Congratulations to the selected playwrights! To all who submitted, thank you for sharing your work with us. The selected plays will be workshopped with a guest dramaturg in the fall. Dates for the fall workshop are September 15-30.
My senior project, "It Does Ripple," is a coming-of-age story that depicts the lives of four women who are preparing to enter the real world. Through the dancers' interactions with each other and memories of the past, the audience will see the emotional roller coaster that they are experiencing. It has been a delight working with both my friends from home and from Washington University on this piece, and I hope the audience enjoys my story.
"One of the short plays, “Ladies’ Room,” is heavily connected to the Wash. U. community. Performing Arts Department senior lecturer Annamaria Pileggi directed the short show, which centers on a 17-year-old butch lesbian who is misidentified as a man in a mall bathroom. Senior Amanda Spector is the assistant director, and junior Kylie Gregory and sophomore Ariel Saul are in the cast. “Ladies’ Room” represents gender issues in a powerful way, making it a compelling watch for a college audience." (From Student Life Newspaper)
Dance students in the Performing Arts Department (PAD) in Arts & Sciences get things moving Feb. 6, as part of an advanced master class led by acclaimed improvisational dancer Kirstie Simson. Described as “a force of nature” by The New York Times, Simson was on campus as the PAD’s 2012 Marcus Residency Dance Artist.
My thesis is an analysis of the idea of home as it is made manifest in Long Day's Journey into Night by Eugene O'Neill, Curse of the Starving Class by Sam Shepard and August: Osage County by Tracy Letts. All three plays are in the canon of American Family Drama and the characters have a particular interest in the dysfunction of their homes. The mother characters especially feel the need to alter the state of the home (and sometimes the house as well) in order to find a stable sense of self identity. My thesis argues that the home these people so desperately yearn for is something that they already have. It is in a perpetual cycle of chaos and vulnerability, as well as through the struggle for independence and codependence that the family members connect and find home.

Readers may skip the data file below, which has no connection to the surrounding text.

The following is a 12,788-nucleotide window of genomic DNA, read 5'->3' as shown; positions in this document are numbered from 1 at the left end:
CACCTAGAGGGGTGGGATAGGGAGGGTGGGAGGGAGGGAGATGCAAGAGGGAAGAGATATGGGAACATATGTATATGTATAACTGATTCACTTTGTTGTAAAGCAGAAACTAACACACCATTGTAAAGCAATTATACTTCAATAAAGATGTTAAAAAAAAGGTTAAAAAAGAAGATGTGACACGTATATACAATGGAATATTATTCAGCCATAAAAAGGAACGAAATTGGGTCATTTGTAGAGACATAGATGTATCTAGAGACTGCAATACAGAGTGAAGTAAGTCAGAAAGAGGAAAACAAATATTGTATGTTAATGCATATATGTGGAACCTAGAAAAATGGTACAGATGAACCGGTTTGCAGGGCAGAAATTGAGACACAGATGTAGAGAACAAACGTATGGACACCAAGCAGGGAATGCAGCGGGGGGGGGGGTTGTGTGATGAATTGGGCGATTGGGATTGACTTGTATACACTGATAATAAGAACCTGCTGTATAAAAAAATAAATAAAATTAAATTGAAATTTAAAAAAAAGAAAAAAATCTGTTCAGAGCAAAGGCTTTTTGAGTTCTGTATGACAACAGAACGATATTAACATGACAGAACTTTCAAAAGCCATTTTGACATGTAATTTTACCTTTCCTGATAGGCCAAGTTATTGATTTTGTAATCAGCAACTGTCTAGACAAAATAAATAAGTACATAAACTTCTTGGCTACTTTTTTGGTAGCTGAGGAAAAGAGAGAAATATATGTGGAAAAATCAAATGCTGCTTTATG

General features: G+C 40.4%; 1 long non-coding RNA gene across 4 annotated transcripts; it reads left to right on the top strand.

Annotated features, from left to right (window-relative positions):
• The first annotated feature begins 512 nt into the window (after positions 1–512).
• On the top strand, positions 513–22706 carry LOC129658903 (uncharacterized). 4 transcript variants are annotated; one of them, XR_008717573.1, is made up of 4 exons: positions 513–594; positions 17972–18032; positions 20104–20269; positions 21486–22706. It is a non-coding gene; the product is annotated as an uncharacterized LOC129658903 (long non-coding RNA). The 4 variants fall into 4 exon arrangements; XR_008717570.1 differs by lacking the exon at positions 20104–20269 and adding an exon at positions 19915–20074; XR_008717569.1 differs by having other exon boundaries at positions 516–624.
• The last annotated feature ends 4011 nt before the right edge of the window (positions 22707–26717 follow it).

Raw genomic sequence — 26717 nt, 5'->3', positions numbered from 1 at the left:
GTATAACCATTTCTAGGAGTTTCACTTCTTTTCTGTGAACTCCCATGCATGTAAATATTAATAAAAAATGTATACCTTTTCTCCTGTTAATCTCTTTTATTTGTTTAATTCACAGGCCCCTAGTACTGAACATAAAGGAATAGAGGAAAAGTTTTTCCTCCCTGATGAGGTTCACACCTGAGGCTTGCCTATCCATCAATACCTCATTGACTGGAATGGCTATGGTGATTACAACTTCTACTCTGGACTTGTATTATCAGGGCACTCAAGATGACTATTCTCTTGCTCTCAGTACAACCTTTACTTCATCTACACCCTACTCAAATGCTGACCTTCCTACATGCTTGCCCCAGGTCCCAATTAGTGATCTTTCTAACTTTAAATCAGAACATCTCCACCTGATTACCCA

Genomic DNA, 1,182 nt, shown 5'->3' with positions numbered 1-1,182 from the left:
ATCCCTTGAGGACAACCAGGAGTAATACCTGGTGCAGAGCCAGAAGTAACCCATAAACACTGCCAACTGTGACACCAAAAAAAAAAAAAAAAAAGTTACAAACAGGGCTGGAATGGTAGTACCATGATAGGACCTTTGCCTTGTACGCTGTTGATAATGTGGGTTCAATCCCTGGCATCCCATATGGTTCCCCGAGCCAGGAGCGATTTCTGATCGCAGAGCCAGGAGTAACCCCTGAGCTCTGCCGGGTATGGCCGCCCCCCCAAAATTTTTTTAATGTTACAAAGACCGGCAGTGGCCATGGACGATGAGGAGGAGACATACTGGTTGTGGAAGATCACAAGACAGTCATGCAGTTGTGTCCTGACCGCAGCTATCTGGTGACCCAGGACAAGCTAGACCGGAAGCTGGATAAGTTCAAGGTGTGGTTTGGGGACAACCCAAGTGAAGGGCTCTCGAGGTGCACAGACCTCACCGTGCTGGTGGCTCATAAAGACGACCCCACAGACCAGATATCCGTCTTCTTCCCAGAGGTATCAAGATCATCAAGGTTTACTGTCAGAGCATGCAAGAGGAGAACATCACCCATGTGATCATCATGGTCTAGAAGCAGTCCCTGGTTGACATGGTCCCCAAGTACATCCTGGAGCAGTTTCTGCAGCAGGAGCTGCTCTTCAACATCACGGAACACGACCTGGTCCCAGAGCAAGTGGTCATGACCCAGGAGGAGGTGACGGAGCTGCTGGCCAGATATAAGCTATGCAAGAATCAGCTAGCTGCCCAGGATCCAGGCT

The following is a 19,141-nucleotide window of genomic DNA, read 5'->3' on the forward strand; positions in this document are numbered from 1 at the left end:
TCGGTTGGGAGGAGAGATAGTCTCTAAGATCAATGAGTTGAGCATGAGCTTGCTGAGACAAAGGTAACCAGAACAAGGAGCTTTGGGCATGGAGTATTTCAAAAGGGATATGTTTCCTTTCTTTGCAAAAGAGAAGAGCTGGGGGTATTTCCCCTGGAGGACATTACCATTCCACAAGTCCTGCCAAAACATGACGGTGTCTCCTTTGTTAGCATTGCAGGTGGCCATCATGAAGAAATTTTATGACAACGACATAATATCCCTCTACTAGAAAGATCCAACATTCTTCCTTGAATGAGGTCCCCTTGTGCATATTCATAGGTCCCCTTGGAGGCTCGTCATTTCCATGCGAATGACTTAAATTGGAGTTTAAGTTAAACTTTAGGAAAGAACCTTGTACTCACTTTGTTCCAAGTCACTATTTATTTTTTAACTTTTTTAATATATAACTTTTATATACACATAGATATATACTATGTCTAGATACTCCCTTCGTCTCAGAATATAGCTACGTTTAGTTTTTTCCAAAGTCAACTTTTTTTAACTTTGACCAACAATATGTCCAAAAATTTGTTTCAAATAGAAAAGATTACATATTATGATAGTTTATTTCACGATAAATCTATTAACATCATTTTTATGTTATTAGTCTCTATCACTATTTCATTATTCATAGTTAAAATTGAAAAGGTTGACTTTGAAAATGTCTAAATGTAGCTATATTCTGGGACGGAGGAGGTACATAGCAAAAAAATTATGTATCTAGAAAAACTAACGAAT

Ron Himes, the Henry E. Hampton, Jr. Artist-in-Residence and founder and producing director of The Black Rep, received the Rosa L. Parks Award for Meritorious Service to the Community during the 25th annual Martin Luther King Jr. Commemoration in Graham Chapel at Washington University in St. Louis.
The graduate application for the M.A. in Theater and Performance Studies is due on Jan. 15, 2012. Complete your application soon!
Devised by alumna Liz Claire, the MADE in France program offers students a life-changing four weeks immersed in dance, choreography and costume design in Paris and rural France. MADE in France 2012 application deadline is February 15, 2012.
WUSTL co-founder and former Chancellor William Greenleaf Eliot (played by Jeffery Matthews, professor of the practice in the Performing Arts Department in Arts & Sciences) recites one of his sermons, “Steadfastness in Change,” Dec. 5 at his 200th birthday party.
Anyone interested in the art of making choreography is encouraged to prepare work for audition to be considered for the following opportunities: American College Dance Festival (3/20-25) and Young Choreographer's Showcase (4/6-8).
Performing Arts Department Chair, Robert Henke in the St. Louis Post-Dispatch on the movie Anonymous.
Distinguished Visiting Scholar Jock Soto led a master class for advanced ballet students on October 26. See "News" for a slideshow and New York Times article on Jock Soto's wedding!